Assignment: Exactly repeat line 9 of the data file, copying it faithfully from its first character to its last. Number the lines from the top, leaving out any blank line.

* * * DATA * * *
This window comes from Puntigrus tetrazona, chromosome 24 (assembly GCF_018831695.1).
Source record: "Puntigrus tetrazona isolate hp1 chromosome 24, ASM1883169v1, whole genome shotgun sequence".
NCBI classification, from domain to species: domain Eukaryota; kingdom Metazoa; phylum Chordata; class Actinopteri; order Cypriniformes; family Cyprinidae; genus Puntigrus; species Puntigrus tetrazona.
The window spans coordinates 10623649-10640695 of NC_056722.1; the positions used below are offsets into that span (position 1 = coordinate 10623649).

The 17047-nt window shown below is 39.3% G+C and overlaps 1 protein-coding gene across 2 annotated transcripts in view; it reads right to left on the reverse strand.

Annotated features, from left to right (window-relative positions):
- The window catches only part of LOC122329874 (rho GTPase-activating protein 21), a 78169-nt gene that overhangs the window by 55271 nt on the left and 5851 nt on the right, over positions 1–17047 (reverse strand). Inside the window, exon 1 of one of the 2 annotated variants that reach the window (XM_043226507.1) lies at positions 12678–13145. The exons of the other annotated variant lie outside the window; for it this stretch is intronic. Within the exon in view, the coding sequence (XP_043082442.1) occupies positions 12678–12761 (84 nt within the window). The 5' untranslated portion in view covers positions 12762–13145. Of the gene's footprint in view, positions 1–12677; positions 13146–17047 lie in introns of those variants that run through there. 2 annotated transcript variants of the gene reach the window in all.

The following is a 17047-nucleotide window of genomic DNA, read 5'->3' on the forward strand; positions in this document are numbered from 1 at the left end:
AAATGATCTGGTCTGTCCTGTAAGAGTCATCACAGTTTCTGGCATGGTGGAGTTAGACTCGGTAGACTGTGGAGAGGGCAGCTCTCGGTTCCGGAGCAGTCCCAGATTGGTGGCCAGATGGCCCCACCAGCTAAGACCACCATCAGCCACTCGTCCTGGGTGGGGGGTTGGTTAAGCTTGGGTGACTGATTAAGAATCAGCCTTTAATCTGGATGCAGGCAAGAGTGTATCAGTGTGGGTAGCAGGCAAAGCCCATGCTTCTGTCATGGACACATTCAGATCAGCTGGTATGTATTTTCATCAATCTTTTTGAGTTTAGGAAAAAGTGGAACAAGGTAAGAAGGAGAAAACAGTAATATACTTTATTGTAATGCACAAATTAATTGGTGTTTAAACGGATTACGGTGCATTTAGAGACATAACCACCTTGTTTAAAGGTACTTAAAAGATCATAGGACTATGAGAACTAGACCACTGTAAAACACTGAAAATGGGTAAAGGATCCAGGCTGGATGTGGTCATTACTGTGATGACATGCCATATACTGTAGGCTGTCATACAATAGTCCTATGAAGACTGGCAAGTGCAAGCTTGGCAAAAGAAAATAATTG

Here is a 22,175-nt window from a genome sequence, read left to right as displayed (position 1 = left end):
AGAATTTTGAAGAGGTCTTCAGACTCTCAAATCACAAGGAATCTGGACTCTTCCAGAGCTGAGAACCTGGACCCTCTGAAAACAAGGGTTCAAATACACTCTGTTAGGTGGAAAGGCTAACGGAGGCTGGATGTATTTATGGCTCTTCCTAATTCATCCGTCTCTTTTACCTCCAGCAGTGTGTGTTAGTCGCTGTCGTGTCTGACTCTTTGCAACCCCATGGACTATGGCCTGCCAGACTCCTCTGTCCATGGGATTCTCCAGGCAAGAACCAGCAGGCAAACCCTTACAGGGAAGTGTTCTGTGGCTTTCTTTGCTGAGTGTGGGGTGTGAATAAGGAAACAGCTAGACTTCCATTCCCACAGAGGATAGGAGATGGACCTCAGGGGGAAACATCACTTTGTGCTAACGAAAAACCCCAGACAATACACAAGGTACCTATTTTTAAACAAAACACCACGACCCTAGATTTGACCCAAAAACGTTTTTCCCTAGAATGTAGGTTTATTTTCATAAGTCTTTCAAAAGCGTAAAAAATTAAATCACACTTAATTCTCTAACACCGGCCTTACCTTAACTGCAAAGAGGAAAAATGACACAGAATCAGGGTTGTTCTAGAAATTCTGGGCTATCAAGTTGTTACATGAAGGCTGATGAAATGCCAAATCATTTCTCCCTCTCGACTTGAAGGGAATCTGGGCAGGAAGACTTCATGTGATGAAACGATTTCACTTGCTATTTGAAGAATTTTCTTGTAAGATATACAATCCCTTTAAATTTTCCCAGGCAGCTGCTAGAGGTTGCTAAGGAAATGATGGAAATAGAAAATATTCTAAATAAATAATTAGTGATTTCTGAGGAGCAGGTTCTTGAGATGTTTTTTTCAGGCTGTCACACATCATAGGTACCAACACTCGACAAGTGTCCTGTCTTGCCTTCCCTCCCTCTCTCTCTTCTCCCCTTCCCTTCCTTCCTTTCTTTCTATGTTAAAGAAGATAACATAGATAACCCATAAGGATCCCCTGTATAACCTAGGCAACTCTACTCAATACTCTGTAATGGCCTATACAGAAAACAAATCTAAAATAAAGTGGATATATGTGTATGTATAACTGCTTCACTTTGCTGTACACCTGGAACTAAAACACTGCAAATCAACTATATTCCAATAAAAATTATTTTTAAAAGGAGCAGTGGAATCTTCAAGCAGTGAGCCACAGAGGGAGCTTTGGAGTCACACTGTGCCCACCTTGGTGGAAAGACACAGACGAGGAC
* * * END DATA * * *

AAATGATCTGGTCTGTCCTGTAAGAGTCATCACAGTTTCTGGCATGGTGGAGTTAGACTCGGTAGACTGTGGAGAGGGCAGCTCTCGGTTCCGGAGCAGTCCCAGATTGGTGGCCAGATGGCCCCACCAGCTAAGACCACCATCAGCCACTCGTCCTGGGTGGGGGGTTGGTTAAGCTTGGGTGACTGATTAAGAATCAGCCTTTAATCTGGATGCAGGCAAGAGTGTATCAGTGTGGGTAGCAGGCAAAGCCCATGCTTCTGTCATGGACACATTCAGATCAGCTGGTATGTATTTTCATCAATCTTTTTGAGTTTAGGAAAAAGTGGAACAAGGTAAGAAGGAGAAAACAGTAATATACTTTATTGTAATGCACAAATTAATTGGTGTTTAAACGGATTACGGTGCATTTAGAGACATAACCACCTTGTTTAAAGGTACTTAAAAGATCATAGGACTATGAGAACTAGACCACTGTAAAACACTGAAAATGGGTAAAGGATCCAGGCTGGATGTGGTCATTACTGTGATGACATGCCATATACTGTAGGCTGTCATACAATAGTCCTATGAAGACTGGCAAGTGCAAGCTTGGCAAAAGAAAATAATTG